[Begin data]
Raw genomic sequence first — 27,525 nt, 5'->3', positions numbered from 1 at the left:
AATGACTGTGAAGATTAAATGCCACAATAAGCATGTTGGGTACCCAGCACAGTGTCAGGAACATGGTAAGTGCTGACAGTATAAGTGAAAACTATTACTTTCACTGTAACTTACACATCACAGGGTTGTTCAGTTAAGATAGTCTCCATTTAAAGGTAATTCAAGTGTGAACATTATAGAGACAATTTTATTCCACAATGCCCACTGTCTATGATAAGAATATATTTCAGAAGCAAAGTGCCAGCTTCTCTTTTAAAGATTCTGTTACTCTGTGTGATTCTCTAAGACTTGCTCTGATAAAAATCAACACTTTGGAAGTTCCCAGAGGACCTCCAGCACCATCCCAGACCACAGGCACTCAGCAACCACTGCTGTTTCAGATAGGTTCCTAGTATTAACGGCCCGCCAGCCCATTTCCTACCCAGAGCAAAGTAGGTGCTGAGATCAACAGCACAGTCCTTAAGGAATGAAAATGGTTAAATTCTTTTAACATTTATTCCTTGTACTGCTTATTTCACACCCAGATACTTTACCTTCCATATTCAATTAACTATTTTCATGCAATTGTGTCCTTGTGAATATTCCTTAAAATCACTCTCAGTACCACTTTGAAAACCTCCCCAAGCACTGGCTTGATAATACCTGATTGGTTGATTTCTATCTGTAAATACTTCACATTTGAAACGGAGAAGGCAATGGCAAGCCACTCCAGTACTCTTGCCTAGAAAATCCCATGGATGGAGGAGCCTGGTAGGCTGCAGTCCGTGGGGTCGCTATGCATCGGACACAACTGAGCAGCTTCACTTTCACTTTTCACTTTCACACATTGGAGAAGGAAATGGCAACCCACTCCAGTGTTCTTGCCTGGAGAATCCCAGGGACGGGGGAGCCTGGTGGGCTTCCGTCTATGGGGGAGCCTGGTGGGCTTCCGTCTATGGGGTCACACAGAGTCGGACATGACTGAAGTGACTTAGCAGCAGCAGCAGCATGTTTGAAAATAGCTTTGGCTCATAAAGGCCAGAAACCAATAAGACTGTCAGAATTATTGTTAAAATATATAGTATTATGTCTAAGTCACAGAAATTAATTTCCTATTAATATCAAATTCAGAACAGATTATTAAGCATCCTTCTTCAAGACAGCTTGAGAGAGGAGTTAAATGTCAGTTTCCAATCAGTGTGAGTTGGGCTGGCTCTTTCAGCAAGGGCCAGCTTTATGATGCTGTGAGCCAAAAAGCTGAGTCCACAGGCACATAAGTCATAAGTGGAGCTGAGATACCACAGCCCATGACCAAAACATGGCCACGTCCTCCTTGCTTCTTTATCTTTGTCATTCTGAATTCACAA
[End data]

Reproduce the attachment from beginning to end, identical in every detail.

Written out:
Raw genomic sequence first — 27,525 nt, 5'->3', positions numbered from 1 at the left:
AATGACTGTGAAGATTAAATGCCACAATAAGCATGTTGGGTACCCAGCACAGTGTCAGGAACATGGTAAGTGCTGACAGTATAAGTGAAAACTATTACTTTCACTGTAACTTACACATCACAGGGTTGTTCAGTTAAGATAGTCTCCATTTAAAGGTAATTCAAGTGTGAACATTATAGAGACAATTTTATTCCACAATGCCCACTGTCTATGATAAGAATATATTTCAGAAGCAAAGTGCCAGCTTCTCTTTTAAAGATTCTGTTACTCTGTGTGATTCTCTAAGACTTGCTCTGATAAAAATCAACACTTTGGAAGTTCCCAGAGGACCTCCAGCACCATCCCAGACCACAGGCACTCAGCAACCACTGCTGTTTCAGATAGGTTCCTAGTATTAACGGCCCGCCAGCCCATTTCCTACCCAGAGCAAAGTAGGTGCTGAGATCAACAGCACAGTCCTTAAGGAATGAAAATGGTTAAATTCTTTTAACATTTATTCCTTGTACTGCTTATTTCACACCCAGATACTTTACCTTCCATATTCAATTAACTATTTTCATGCAATTGTGTCCTTGTGAATATTCCTTAAAATCACTCTCAGTACCACTTTGAAAACCTCCCCAAGCACTGGCTTGATAATACCTGATTGGTTGATTTCTATCTGTAAATACTTCACATTTGAAACGGAGAAGGCAATGGCAAGCCACTCCAGTACTCTTGCCTAGAAAATCCCATGGATGGAGGAGCCTGGTAGGCTGCAGTCCGTGGGGTCGCTATGCATCGGACACAACTGAGCAGCTTCACTTTCACTTTTCACTTTCACACATTGGAGAAGGAAATGGCAACCCACTCCAGTGTTCTTGCCTGGAGAATCCCAGGGACGGGGGAGCCTGGTGGGCTTCCGTCTATGGGGGAGCCTGGTGGGCTTCCGTCTATGGGGTCACACAGAGTCGGACATGACTGAAGTGACTTAGCAGCAGCAGCAGCATGTTTGAAAATAGCTTTGGCTCATAAAGGCCAGAAACCAATAAGACTGTCAGAATTATTGTTAAAATATATAGTATTATGTCTAAGTCACAGAAATTAATTTCCTATTAATATCAAATTCAGAACAGATTATTAAGCATCCTTCTTCAAGACAGCTTGAGAGAGGAGTTAAATGTCAGTTTCCAATCAGTGTGAGTTGGGCTGGCTCTTTCAGCAAGGGCCAGCTTTATGATGCTGTGAGCCAAAAAGCTGAGTCCACAGGCACATAAGTCATAAGTGGAGCTGAGATACCACAGCCCATGACCAAAACATGGCCACGTCCTCCTTGCTTCTTTATCTTTGTCATTCTGAATTCACAA